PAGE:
Instantaneous photographs and newspaper enterprise have invaded the sacred precincts of private and domestic life; and numerous mechanical devices threaten to make good the prediction that "what is whispered in the closet shall be proclaimed from the house-tops." For years there has been a feeling that the law must afford some remedy for the unauthorized circulation of portraits of private persons; and the evil of invasion of privacy by the newspapers, long keenly felt, has been but recently discussed by an able writer. Harvard Law Review 1890
Been there before. in 2000, FTC put out a similar report, and no action was taken.
Do Not Track & Search Marketing Travis Crabtree Looper Reed & McGraw Tuesday, March 8, 2011 SMX Search Marketing Expo
Privacy Recent inventions and business methods call attention to the next step which must be taken for the protection of the person, and for securing to the individual what Judge Cooley calls the right “to be let alone”.
The Good . . . “Companies are using this information in innovative ways to provide consumers with new and better products and services.” “…the significant benefits enabled by the increasing flow of information.” http://www.ftc.gov/os/2010/12/101201privacyreport.pdf
Privacy by Design Companies should promote consumer privacy throughout their organizations at every stage of the development of their products and services. Companies should incorporate substantive privacy protections into their practices, such as data security, reasonable collection limits, sound retention practices, and data accuracy. Companies should maintain comprehensive data management procedures throughout the life cycle of their products and services http://www.ftc.gov/os/2010/12/101201privacyreport.pdf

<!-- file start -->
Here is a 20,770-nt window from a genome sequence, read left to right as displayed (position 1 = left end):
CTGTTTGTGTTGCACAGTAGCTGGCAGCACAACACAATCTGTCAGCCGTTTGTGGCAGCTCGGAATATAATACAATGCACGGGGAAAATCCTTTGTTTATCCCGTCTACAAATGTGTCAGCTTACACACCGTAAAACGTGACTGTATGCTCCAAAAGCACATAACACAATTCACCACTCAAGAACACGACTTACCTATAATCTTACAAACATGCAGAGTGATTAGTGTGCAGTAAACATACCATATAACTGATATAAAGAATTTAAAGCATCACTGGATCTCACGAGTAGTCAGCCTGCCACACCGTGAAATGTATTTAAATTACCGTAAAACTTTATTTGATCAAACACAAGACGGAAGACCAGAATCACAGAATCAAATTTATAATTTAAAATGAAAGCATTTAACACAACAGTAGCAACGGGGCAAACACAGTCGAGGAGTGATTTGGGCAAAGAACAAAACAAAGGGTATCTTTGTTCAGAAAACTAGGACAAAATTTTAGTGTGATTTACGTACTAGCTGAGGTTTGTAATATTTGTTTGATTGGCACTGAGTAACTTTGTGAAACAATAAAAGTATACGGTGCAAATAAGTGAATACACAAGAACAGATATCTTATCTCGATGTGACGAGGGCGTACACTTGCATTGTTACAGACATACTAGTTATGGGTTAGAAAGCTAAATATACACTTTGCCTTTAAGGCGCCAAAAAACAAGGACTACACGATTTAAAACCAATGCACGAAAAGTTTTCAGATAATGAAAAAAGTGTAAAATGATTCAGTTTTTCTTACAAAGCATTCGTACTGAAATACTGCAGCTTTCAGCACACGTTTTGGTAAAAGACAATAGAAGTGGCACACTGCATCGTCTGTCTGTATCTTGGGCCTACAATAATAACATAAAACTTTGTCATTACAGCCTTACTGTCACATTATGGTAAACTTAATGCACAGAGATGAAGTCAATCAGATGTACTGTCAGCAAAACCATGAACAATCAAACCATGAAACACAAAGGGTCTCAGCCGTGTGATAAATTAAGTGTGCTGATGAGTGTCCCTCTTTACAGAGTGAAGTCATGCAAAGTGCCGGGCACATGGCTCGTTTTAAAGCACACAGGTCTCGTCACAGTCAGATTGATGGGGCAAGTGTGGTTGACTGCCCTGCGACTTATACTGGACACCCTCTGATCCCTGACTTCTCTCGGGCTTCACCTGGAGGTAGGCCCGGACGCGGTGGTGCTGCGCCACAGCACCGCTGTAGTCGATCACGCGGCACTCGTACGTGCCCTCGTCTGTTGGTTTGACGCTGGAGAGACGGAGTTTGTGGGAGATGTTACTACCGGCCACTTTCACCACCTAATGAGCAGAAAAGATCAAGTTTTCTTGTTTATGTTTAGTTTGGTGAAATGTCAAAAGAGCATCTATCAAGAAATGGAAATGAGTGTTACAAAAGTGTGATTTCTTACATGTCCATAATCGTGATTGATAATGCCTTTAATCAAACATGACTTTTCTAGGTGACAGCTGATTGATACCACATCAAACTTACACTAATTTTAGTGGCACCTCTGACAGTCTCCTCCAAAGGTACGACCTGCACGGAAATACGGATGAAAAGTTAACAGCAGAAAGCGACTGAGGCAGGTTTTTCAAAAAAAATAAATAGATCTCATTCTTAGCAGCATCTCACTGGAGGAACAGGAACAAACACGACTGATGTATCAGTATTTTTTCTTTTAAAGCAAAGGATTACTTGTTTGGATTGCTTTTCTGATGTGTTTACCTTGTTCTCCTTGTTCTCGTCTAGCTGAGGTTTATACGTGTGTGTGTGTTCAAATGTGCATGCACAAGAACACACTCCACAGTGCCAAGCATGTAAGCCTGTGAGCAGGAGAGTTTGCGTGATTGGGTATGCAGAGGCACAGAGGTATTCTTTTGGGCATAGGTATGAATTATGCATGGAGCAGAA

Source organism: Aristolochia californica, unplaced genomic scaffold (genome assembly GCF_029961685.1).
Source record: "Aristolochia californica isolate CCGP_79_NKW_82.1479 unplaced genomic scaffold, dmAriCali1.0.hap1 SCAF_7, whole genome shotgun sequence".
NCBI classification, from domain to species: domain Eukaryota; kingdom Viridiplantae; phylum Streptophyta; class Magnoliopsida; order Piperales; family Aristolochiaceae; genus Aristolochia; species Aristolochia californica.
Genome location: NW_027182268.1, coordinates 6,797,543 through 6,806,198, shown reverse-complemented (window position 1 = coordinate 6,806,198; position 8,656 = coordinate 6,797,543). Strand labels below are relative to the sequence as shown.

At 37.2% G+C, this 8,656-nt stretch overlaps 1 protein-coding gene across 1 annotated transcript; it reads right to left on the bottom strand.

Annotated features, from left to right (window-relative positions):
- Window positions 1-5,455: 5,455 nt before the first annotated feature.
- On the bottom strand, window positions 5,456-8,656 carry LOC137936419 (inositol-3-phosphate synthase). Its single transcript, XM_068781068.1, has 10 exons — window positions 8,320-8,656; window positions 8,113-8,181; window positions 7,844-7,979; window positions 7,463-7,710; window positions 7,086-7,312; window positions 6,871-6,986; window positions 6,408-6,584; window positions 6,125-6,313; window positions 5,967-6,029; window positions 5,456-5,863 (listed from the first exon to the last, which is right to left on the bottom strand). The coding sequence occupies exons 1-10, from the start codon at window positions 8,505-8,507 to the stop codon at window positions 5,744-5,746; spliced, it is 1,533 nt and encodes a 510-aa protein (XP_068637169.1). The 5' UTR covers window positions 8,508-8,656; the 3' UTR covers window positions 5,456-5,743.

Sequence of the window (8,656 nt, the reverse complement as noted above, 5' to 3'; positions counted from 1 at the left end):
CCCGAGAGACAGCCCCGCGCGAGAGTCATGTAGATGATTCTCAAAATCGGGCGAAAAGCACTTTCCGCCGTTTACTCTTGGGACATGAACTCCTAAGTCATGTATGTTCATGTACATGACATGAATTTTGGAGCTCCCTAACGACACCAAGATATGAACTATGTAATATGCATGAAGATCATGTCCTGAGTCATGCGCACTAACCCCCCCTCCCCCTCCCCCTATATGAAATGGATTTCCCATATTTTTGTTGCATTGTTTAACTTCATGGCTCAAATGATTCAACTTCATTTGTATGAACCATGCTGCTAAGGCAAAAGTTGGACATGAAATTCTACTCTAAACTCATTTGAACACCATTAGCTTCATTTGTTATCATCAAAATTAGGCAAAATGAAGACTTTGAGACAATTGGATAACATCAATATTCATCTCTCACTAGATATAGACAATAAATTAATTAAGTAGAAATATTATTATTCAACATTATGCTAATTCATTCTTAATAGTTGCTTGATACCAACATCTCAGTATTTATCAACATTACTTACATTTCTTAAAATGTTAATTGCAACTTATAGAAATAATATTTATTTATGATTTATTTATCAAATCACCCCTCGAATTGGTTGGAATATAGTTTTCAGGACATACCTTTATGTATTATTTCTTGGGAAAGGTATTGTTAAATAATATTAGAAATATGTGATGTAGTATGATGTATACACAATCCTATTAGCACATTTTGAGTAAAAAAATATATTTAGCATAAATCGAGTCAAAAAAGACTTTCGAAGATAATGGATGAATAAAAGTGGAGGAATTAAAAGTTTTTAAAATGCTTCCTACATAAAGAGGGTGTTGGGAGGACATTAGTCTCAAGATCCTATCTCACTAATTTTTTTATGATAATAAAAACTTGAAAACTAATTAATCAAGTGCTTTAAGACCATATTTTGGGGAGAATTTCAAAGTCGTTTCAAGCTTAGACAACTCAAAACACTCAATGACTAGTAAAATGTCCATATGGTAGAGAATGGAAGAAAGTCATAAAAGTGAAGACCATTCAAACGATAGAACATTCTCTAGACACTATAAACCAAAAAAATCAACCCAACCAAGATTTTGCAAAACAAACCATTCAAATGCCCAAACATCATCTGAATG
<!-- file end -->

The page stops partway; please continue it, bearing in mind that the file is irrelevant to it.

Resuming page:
Simplified Choice Companies should simplify consumer choice. Companies do not need to provide choice before collecting and using consumers’ data for commonly accepted practices, such as product fulfillment. For practices requiring choice, companies should offer the choice at a time and in a context in which the consumer is making a decision about his or her data. http://www.ftc.gov/os/2010/12/101201privacyreport.pdf
Greater Transparency Companies should increase the transparency of their data practices. Privacy notices should be clearer, shorter, and more standardized, to enable better comprehension and comparison or privacy practices. Companies should provide reasonable access to the consumer data they maintain; the extent of access should be proportionate to the sensitivity of the data and the nature of its use. Companies must provide prominent disclosures and obtain affirmative express consent before using consumer data in a materially different manner than claimed when the data was collected. All stakeholders should work to educate consumers about commercial data privacy practices. http://www.ftc.gov/os/2010/12/101201privacyreport.pdf